NCPA - National Center for Policy Analysis


April 30, 2008

After Senator Obama let it be known that he'd consider nearly doubling to 28 percent the current capital gains tax rate of 15 percent, he had to expect questions, says the Wall Street Journal.  Since then, he's done some homework on capital gains.  In a weekend interview on Fox News Sunday, Obama was asked again about raising capital gains rates.  Though still leaving open the chance of a higher rate, he suggested only going up to 20 percent.

While withdrawals from 401(k)'s, where Obama says most Americans have money invested in the stock market, are taxed at ordinary income rates, this does not mean that the stock holdings in tax-deferred mutual funds are somehow fenced off from rising and falling values in the market.

However, according to the Journal:

  • If investors see an increase in capital gains taxes in the offing, even to 20 percent from 15 percent, many will cash out before the new rate goes into effect.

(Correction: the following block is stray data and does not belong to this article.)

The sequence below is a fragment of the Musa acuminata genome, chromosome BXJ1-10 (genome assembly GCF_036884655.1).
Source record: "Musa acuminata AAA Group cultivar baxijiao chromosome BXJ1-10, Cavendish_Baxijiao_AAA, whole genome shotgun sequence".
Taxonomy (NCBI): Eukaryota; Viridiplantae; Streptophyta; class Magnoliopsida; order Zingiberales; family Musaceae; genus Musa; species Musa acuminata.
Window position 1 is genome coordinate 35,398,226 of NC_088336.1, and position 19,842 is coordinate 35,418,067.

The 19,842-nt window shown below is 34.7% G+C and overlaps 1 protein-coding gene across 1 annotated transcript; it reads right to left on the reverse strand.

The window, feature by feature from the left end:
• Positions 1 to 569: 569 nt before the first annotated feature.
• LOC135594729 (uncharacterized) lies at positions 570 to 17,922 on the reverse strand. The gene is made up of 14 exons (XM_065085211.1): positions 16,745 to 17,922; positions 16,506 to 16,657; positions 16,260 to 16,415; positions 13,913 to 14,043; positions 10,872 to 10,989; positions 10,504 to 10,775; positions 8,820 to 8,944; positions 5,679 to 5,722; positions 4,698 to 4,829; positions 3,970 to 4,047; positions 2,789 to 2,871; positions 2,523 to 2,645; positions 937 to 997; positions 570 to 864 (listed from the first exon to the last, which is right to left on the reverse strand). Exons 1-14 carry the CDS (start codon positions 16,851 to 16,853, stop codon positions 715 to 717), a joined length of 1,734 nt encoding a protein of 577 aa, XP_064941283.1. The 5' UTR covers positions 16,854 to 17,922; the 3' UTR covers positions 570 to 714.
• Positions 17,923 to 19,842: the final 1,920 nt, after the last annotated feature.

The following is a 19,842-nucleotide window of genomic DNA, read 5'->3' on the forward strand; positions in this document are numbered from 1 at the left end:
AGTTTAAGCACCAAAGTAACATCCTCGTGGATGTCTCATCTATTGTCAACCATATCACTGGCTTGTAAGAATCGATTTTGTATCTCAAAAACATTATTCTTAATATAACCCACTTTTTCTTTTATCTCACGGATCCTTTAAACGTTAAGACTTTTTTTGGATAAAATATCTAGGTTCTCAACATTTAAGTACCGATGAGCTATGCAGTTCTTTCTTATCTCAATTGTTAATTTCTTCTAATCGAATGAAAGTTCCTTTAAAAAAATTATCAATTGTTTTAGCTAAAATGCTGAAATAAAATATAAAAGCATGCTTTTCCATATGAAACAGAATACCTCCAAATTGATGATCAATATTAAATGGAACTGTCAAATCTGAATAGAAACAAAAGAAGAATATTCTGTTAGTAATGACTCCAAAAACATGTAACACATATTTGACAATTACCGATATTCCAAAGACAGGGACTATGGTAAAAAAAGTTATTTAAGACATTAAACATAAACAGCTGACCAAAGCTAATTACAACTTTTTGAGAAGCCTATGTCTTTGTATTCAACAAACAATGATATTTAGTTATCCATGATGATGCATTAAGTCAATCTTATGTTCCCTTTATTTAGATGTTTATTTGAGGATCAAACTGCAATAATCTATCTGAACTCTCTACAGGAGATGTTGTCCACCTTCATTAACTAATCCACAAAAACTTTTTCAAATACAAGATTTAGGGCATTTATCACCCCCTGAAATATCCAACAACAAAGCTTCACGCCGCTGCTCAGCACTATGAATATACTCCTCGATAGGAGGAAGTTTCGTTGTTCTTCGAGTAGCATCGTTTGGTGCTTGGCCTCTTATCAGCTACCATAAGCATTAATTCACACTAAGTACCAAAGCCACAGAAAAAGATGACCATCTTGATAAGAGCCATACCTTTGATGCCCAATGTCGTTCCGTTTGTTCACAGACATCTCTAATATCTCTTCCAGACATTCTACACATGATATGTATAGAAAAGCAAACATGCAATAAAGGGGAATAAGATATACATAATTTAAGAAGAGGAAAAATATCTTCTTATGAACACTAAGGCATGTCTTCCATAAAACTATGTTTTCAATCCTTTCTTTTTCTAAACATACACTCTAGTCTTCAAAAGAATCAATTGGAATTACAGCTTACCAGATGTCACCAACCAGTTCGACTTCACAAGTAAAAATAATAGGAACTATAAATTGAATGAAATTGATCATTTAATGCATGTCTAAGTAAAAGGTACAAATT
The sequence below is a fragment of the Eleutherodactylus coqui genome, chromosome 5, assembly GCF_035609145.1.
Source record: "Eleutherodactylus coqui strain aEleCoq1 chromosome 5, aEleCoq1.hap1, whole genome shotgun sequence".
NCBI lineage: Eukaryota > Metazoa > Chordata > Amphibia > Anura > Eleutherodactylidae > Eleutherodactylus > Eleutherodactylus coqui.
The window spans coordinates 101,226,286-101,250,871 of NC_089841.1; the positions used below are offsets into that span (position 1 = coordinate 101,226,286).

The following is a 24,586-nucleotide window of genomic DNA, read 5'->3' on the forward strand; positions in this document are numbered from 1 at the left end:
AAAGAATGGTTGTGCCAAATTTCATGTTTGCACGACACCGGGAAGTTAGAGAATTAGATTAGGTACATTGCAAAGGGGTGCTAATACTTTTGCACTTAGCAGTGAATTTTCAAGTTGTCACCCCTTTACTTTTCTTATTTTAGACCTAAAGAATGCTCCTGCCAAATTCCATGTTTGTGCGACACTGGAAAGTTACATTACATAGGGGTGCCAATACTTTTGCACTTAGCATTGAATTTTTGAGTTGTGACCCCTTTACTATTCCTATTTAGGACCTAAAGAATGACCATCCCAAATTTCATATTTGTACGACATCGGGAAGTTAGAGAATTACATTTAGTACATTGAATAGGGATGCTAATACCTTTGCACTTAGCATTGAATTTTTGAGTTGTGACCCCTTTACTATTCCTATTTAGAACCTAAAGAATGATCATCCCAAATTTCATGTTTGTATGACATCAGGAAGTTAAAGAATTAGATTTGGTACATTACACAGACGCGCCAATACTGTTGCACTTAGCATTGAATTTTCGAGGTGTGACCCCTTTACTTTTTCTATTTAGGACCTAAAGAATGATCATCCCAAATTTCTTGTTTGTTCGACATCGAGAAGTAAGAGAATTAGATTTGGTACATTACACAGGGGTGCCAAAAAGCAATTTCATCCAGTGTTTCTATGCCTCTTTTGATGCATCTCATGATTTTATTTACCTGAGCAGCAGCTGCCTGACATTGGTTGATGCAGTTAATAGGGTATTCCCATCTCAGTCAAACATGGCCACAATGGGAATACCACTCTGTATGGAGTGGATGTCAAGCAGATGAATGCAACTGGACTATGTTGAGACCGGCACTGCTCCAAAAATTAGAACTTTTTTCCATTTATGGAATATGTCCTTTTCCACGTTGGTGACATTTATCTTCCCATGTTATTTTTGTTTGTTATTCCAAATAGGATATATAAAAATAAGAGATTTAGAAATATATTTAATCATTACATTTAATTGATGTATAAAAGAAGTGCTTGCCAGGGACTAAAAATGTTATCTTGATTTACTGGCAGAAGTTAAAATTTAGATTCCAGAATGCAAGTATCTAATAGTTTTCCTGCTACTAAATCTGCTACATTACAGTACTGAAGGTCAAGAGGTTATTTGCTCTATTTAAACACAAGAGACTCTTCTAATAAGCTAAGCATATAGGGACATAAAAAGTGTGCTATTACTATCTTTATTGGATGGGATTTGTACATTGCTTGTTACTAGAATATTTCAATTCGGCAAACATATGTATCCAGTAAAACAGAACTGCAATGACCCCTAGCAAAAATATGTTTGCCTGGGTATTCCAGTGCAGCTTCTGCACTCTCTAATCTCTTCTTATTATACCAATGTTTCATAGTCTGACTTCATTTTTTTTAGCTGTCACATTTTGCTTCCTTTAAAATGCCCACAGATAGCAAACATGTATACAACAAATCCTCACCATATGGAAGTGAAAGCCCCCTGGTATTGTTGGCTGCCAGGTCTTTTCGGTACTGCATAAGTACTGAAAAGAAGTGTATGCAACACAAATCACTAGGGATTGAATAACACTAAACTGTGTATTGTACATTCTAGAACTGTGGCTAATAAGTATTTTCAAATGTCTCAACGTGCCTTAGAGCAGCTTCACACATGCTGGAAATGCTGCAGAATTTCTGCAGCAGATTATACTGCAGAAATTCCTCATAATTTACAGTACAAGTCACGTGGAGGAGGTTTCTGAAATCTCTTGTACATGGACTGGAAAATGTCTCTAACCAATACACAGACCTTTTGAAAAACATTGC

• Unless Senator Obama can guarantee that the economy will be in a strong growth spurt when he imposes a higher capital gains tax rate, it's likely that share prices will fall, causing a decline in the value of the 401(k)'s held by average Americans.

Indeed, Obama should reconsider his belief that capital gains are mostly the province of the wealthy, says the Journal:

  • Millions of middle-class Americans do in fact realize investment gains annually.
  • In 2005, according to IRS data, 47 percent of all tax returns reporting capital gains were from households with incomes below $50,000, and 79 percent came from households with incomes below $100,000.

Obama no doubt will encounter questions again about his plans for taxing capital gains.  The more he looks at the issue, the more we suspect he'll discover that it matters to the people whose votes he's seeking, says the Journal.

Source: Editorial, "Obama Gains," Wall Street Journal, April 30, 2008.

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